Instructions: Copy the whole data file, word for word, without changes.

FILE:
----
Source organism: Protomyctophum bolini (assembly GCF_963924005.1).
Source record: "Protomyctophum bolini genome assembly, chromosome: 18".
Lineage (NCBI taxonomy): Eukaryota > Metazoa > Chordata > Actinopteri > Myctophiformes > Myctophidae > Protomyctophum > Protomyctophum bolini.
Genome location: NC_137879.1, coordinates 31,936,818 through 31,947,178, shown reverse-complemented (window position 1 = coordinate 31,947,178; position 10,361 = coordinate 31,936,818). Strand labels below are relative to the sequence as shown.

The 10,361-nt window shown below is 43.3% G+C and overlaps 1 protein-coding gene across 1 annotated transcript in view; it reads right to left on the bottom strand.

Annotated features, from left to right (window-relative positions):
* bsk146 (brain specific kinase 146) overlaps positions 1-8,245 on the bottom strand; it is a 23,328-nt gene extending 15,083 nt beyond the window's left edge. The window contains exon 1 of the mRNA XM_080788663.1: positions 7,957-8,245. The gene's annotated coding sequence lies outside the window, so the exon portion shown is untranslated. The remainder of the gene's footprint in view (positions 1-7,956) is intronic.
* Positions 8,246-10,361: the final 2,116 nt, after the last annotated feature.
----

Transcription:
Source organism: Protomyctophum bolini (assembly GCF_963924005.1).
Source record: "Protomyctophum bolini genome assembly, chromosome: 18".
Lineage (NCBI taxonomy): Eukaryota > Metazoa > Chordata > Actinopteri > Myctophiformes > Myctophidae > Protomyctophum > Protomyctophum bolini.
Genome location: NC_137879.1, coordinates 31,936,818 through 31,947,178, shown reverse-complemented (window position 1 = coordinate 31,947,178; position 10,361 = coordinate 31,936,818). Strand labels below are relative to the sequence as shown.

The 10,361-nt window shown below is 43.3% G+C and overlaps 1 protein-coding gene across 1 annotated transcript in view; it reads right to left on the bottom strand.

Annotated features, from left to right (window-relative positions):
* bsk146 (brain specific kinase 146) overlaps positions 1-8,245 on the bottom strand; it is a 23,328-nt gene extending 15,083 nt beyond the window's left edge. The window contains exon 1 of the mRNA XM_080788663.1: positions 7,957-8,245. The gene's annotated coding sequence lies outside the window, so the exon portion shown is untranslated. The remainder of the gene's footprint in view (positions 1-7,956) is intronic.
* Positions 8,246-10,361: the final 2,116 nt, after the last annotated feature.